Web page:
UCLA to Study Environmental Causes of Cancer

New UCLA Program To Study The Possible Environmental Causes Of Cancer

A new program at UCLA's Jonsson Cancer Center and the School of Public Health will seek to discover subtle variations in the human genetic blueprint that predispose some individuals to develop cancer after contact with environmental pollutants.

The program will explore, for example, why some individuals exposed to second-hand cigarette smoke develop lung cancer, while others do not.

Bringing together the best environmental researchers and molecular biologists at UCLA, the program seeks to shed new light on how pollutants interact with genetics to cause a variety of cancers.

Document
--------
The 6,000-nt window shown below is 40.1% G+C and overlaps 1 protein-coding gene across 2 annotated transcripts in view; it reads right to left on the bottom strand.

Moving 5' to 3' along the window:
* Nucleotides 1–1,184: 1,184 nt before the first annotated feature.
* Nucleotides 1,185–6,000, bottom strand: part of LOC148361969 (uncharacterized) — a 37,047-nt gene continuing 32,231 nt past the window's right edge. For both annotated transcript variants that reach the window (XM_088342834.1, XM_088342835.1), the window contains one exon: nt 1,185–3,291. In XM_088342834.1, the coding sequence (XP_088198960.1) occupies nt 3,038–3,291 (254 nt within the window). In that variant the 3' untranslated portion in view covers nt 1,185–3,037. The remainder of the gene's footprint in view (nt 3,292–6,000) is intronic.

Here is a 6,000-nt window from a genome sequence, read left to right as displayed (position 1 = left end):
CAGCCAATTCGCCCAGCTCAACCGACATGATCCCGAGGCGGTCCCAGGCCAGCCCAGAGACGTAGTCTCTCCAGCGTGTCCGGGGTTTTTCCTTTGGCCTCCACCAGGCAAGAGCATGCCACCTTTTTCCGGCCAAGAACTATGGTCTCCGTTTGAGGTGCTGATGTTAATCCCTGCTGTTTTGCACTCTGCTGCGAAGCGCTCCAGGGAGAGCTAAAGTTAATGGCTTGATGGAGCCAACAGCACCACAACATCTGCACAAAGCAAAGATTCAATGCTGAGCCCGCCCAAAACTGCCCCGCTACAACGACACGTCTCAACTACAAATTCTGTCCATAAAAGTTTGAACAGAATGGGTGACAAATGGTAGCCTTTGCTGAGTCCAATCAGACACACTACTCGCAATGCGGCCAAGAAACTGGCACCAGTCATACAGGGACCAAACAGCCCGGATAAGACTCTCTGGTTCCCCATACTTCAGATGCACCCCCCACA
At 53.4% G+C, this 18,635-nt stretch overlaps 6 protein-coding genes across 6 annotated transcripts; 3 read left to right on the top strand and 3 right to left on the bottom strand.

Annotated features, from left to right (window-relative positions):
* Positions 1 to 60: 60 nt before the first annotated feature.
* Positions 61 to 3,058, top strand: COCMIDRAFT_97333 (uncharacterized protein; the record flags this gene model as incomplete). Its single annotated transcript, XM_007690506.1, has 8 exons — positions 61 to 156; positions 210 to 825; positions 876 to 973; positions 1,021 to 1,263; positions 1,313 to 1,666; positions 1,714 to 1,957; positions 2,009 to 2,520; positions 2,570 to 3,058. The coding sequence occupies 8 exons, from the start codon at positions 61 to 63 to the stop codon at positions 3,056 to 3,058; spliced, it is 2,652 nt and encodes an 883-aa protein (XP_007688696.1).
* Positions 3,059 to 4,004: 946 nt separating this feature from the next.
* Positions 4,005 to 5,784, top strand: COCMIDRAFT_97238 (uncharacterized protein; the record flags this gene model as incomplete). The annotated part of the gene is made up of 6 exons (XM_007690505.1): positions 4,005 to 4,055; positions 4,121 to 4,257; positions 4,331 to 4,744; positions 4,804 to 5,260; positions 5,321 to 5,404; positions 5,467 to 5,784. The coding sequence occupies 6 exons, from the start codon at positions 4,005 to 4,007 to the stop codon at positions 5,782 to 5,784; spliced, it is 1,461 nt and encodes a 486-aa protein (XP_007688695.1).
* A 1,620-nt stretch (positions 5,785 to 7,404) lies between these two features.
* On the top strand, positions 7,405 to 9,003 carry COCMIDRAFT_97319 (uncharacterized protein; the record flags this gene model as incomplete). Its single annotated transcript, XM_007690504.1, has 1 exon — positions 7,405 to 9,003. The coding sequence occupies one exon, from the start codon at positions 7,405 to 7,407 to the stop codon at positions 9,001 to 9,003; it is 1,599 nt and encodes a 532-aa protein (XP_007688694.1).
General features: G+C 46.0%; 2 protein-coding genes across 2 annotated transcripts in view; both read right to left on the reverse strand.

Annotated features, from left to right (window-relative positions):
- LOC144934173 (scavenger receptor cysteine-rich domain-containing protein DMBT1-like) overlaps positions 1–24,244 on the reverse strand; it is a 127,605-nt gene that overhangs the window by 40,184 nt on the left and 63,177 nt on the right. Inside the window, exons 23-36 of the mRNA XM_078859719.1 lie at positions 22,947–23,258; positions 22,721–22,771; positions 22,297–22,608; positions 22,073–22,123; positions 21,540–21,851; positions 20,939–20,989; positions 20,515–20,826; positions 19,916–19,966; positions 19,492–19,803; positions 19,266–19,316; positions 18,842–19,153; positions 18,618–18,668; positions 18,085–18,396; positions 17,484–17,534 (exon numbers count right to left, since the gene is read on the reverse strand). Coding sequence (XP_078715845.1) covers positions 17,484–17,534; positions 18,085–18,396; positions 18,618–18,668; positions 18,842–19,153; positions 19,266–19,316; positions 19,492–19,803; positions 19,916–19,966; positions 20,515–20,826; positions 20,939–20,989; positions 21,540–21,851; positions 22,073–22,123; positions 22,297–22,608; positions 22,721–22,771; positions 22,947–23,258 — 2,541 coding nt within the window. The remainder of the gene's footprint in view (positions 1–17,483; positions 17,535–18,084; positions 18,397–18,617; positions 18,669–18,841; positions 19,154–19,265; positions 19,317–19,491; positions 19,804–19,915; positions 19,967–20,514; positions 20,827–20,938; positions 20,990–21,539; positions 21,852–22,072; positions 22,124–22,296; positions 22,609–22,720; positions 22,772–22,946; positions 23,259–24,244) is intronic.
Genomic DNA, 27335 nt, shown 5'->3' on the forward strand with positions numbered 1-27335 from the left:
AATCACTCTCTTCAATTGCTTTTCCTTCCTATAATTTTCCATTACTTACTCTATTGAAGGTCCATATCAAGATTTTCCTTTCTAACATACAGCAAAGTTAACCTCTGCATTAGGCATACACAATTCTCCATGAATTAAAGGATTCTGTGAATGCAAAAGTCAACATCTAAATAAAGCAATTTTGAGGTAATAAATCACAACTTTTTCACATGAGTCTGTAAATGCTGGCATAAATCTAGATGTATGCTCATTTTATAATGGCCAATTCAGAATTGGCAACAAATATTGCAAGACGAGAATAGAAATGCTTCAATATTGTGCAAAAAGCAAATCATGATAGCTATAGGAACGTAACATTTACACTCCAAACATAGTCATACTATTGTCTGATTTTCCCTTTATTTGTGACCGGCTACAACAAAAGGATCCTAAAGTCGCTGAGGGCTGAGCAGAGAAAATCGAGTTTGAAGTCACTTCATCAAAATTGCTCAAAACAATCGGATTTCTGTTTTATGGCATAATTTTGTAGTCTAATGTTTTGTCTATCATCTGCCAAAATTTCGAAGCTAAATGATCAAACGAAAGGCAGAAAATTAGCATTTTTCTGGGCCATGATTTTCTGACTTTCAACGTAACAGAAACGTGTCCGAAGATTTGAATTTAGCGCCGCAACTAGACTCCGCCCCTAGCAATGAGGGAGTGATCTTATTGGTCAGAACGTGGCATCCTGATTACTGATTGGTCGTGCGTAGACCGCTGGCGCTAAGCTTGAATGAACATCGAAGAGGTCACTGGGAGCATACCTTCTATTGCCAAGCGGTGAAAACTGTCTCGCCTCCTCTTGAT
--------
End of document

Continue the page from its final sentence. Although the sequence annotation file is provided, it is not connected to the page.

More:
The $1 million effort is being funded with a leadership gift from Pacific Palisades resident Art Alper, who made the donation in memory of his wife, Ann Fitzpatrick Alper, who died last year from complications of lung cancer.

The Ann Fitzpatrick Alper Program in Environmental Genomics will be headed by Dr. Robert H. Schiestl, a professor of pathology, environmental health and radiation oncology.

Thanks to: [03/13/2003; ScienceDaily]

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